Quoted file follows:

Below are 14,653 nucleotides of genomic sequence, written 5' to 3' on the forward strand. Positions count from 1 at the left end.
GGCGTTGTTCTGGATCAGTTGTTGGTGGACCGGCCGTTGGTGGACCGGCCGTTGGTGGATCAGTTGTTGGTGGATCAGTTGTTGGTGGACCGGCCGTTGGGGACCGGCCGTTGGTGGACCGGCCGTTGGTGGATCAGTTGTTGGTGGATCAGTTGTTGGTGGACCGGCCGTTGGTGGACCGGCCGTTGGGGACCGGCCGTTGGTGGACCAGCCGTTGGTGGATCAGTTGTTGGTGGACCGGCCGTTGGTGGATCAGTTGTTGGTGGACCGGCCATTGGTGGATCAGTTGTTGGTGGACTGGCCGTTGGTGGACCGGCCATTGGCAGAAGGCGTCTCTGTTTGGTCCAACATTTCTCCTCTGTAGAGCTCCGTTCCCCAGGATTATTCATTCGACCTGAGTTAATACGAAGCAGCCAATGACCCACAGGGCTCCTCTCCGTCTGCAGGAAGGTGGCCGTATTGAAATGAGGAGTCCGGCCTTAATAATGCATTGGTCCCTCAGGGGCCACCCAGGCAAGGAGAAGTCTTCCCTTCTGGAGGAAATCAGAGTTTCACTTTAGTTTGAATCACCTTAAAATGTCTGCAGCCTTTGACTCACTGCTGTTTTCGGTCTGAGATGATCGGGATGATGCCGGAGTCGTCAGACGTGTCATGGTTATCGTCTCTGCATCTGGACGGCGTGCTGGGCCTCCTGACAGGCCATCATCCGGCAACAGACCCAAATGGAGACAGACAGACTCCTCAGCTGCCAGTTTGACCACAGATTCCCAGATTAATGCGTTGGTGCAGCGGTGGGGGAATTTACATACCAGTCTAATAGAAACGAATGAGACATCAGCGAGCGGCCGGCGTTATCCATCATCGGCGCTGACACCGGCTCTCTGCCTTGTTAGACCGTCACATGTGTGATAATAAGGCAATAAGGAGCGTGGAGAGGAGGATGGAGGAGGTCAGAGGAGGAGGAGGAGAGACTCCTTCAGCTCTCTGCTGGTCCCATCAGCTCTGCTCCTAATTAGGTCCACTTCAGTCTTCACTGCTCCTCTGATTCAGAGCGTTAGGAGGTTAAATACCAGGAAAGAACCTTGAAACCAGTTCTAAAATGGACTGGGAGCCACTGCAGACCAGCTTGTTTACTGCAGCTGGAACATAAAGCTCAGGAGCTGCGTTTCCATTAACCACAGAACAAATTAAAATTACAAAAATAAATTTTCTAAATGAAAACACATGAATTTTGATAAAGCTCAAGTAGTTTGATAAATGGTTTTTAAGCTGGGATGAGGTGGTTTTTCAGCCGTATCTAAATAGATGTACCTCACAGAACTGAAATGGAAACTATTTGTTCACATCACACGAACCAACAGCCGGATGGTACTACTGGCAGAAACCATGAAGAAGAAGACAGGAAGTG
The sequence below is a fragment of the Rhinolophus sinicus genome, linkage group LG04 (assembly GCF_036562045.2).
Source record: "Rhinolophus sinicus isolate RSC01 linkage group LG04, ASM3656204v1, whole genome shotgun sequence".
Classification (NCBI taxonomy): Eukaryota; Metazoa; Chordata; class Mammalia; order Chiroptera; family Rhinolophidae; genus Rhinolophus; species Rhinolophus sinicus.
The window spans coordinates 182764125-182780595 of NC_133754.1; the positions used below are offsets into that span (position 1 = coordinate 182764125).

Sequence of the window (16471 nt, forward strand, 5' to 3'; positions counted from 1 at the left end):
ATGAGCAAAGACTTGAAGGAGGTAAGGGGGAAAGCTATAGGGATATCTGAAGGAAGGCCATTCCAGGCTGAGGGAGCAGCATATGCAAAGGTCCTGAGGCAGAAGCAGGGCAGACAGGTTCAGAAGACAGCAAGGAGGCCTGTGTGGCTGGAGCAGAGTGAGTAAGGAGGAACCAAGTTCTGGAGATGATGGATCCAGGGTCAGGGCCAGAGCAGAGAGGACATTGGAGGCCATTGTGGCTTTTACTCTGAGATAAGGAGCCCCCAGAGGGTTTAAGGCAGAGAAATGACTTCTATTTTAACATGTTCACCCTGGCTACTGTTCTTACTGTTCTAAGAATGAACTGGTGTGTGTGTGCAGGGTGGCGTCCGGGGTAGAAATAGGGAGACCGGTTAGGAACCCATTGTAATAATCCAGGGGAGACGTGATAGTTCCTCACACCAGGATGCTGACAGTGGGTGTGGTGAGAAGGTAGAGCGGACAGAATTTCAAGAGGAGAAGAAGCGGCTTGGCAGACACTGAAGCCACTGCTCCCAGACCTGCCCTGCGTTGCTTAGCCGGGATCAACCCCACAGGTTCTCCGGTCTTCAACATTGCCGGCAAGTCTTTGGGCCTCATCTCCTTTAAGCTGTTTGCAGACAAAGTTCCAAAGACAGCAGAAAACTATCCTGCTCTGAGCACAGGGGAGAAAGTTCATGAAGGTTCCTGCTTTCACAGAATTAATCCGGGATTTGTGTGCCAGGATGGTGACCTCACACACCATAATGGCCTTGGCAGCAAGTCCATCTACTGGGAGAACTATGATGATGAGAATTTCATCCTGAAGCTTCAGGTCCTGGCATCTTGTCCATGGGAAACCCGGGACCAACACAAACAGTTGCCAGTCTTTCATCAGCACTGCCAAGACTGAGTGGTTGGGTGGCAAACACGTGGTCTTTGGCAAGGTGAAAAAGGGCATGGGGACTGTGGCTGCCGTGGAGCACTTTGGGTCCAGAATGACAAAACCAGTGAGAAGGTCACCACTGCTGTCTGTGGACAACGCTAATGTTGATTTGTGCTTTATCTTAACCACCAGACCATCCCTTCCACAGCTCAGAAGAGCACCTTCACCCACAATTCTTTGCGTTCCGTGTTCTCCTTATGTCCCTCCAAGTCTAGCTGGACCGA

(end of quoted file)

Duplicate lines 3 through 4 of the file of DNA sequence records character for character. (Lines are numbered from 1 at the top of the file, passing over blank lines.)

The sequence below is a fragment of the Rhinolophus sinicus genome, linkage group LG04 (assembly GCF_036562045.2).
Source record: "Rhinolophus sinicus isolate RSC01 linkage group LG04, ASM3656204v1, whole genome shotgun sequence".